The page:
I enjoyed this book. It started out more like a psychological thriller, with Cat in therapy after a bad experience on the job, but quickly evolved into a fairly straightforward police procedural, albeit with a rather important connection to the protagonist’s personal life. Part of what I liked about it is that Cat, a dedicated officer who always wants to do the right thing, is now so conflicted because, despite her estrangement from him, she still feels the need to protect her father. And yeah, her silence isn’t completely altruistic: She knows that if any whiff of personal involvement with the case came out, her boss would sideline her in an instant, while she, naturally, wants to stay in the thick of things and be the first to know what happened.
A police procedural is only as compelling as the team the author puts together, and this is a good one. Cat’s immediate superior, DS Luigi Parnell, is the perfect old plod, wise and street smart as well as intuitive and kind. Cat idolizes her boss, DCI Kate Steele, for her brilliance and dash as well as for the way she looks after her officers. And the rest of the team is gradually developing into individuals before our eyes as they work the case. There is humor, camaraderie, and some snappy repartee.
There’s also plenty of suspense as the plot evolves. My only caveat would be the stunning coincidence that is at the heart of the murder mystery, but the author makes it work, and delivers an exciting and not wholly expected conclusion.
I liked it enough that I decided to go on to Frear’s second book, Stone Cold Heart. This book, too, had a satisfyingly convoluted murder mystery at its heart and lots more details about Cat’s personal life, both with her dysfunctional family and with her new boyfriend, Aiden, who is in the dark about the role Cat played in the mystery surrounding his sister, Maryanne Doyle. Cat is trying to keep things light because she knows that eventually the truth will out, but Aiden is pushing the relationship forward and Cat is having to juggle big time. Meanwhile the mystery of the Australian girl who came to London to have some fun and ended up dead keeps sprouting new suspects without satisfactorily absolving the old ones, and the team is baffled and frustrated. That’s a lot of intensity to deal with in one detective constable’s life…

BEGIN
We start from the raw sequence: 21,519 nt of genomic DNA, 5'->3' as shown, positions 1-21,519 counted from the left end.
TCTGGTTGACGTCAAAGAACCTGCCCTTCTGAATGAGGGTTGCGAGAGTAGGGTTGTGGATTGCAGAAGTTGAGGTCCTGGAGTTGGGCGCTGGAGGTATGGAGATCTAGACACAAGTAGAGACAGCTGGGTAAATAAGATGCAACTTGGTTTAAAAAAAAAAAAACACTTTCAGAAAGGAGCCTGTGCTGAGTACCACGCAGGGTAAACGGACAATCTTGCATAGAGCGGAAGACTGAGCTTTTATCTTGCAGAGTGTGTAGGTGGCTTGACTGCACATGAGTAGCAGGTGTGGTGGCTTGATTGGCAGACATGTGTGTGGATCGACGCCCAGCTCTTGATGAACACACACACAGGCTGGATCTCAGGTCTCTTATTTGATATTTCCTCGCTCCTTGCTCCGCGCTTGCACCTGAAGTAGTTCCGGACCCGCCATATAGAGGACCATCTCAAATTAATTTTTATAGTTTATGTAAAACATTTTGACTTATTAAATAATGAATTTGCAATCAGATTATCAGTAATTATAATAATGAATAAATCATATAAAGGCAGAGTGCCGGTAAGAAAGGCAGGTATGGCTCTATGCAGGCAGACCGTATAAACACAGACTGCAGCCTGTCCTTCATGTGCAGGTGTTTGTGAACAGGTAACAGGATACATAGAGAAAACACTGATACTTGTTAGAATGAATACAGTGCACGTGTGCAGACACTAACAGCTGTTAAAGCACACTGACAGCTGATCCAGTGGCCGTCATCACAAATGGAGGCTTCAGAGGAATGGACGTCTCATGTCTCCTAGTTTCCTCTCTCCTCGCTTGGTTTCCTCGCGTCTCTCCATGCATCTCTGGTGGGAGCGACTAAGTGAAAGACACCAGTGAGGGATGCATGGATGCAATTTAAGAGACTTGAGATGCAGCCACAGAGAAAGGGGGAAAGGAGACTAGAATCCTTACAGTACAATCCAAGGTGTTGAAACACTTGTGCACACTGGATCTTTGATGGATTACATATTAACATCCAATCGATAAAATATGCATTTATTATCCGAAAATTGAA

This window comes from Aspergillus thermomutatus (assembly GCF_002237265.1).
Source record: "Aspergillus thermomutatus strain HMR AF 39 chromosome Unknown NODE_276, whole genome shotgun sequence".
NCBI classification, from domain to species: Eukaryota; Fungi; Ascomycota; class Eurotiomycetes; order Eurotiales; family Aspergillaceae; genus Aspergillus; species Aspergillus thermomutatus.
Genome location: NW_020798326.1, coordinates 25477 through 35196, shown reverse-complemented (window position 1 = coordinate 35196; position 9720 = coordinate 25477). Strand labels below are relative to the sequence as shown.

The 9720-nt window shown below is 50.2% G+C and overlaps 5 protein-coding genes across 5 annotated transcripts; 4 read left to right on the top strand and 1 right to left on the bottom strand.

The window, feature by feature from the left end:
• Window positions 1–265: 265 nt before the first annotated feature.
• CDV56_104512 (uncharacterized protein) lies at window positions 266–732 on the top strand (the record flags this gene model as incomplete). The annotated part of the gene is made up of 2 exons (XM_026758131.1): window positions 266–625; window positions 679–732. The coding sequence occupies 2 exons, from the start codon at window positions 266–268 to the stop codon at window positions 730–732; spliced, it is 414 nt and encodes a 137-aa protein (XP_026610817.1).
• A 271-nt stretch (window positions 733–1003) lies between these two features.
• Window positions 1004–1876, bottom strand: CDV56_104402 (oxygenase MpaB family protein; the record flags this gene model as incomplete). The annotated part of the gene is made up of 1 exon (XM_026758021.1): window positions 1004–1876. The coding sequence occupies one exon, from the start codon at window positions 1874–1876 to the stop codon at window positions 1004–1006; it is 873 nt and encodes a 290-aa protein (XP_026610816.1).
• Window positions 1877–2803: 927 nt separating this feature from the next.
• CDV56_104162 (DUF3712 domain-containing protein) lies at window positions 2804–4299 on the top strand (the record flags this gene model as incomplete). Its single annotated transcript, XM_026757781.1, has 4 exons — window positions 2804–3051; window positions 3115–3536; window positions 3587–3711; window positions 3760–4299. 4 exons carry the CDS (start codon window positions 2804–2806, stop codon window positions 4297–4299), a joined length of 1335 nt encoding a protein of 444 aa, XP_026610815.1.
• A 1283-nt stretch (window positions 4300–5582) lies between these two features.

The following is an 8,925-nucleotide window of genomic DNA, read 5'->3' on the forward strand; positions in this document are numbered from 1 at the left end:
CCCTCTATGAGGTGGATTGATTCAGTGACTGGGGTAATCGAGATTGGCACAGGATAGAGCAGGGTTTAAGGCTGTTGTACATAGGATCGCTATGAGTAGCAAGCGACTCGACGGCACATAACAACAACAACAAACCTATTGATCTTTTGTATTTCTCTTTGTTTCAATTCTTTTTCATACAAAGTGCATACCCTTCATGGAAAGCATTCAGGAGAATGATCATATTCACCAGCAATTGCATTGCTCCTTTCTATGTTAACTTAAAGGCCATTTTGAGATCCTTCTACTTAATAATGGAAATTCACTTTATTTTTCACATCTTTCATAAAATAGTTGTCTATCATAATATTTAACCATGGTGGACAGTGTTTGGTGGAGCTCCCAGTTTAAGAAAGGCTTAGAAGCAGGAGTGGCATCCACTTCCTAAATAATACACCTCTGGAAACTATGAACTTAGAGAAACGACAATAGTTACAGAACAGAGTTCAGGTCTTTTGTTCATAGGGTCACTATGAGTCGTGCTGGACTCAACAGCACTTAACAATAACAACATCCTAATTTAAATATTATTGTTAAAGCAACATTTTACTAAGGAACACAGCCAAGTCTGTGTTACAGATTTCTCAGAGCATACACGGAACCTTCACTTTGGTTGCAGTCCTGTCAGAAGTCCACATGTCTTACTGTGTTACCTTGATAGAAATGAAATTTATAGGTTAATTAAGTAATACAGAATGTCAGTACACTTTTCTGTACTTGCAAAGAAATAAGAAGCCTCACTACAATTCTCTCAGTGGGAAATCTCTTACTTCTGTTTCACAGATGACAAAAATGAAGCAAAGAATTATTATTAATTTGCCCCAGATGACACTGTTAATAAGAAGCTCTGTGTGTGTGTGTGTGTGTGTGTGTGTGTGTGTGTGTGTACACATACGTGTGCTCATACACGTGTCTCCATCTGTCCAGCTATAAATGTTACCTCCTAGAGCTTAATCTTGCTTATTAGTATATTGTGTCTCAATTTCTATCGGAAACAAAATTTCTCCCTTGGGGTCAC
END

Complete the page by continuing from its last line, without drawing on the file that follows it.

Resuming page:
There is a third book coming out on December 1st, and I’m already in line for the Kindle version at my library.
If you’re wondering what other series might be similar to this, the one that immediately comes to mind, for its protagonist, its team, and its satisfyingly baffling mysteries, is Sharon Bolton’s Lacey Flint series.
I hadn’t planned to read South of the Buttonwood Tree, by Heather Webber, right now, but I’d had the Kindle version on hold from LAPL and they sent me an email to say it was ready to be checked out, so I went for it. Library schedules wait for no one!
I had thought that it was a sequel to Midnight at the Blackbird Café (it even has a corvid pictured on the cover), but it wasn’t; instead, it was almost a duplicate of that book, with a few significant variables. Small Southern town, check. Ne’er-do-well family looked down upon by the more upwardly mobile family who has a secret connection to it, check. Two daughters, one from each family, who end up exposing all the secrets and discovering what that connection is, exactly, with some magical realism and some romance thrown in. Check! Although the author does a good job of fleshing out her characters and making them unique, the situations were so similar that sometimes it was hard to remember that it wasn’t a sequel (or that I had once again forgotten I’d read a book and re-read it only to find it strangely familiar!).
I’m back to my ponderings about what constitutes magical realism on this one because it, like Blackbird Café, is really just a cozy with some magic thrown in. In Blackbird, people ate pieces of pie from the café and then had significant dreams after, in which they might hear from dead loved ones. I conceded that this was marginally possible. But in Buttonwood, people went to the Buttonwood Tree and asked questions, and the tree gave them a button with their answer engraved on it. IN HANDWRITING. This pushed my “buttons,” pardon the pun, because I feel like this is far beyond the bounds of magical realism, straight into magic. I halfway expected that, by the end of the book, it would be revealed that there was someone behind the “fortunes,” acting as the town seer (or manipulator) by carving buttons and messages out of a branch of the tree and leaving them for people, but no: They actually just appear magically from a hole in the trunk of the tree, and nobody questions it. And they are specific in some cases: In the central plot, a baby is abandoned under the tree, and the button says “Give the baby to Blue.” Okaaaaay…
One of the two young women protagonists, Blue, has the ability to find things or people, and she finds them by letting the wind push her where she needs to go. This I found more plausible. The other protagonist, Sarah Grace (who is a house rehabber), talks to houses and they talk back to her—not necessarily in words, but in mood and occasional actions (like things falling or doors sticking at important moments). Again, that felt natural for magical realism. But the buttons bugged me.
The rest of the story, like Blackbird, is a “cozy” of small-town life, the resolving of secrets and regrets, and the providing of romances. It’s as satisfying as that kind of book can be; but again, the main magical realism element seemed a little jarring in the midst of it, instead of charming as it was meant to be. Maybe I’m just too much of a cynic. As Roald Dahl is quoted in the book, “Those who don’t believe in magic will never find it.”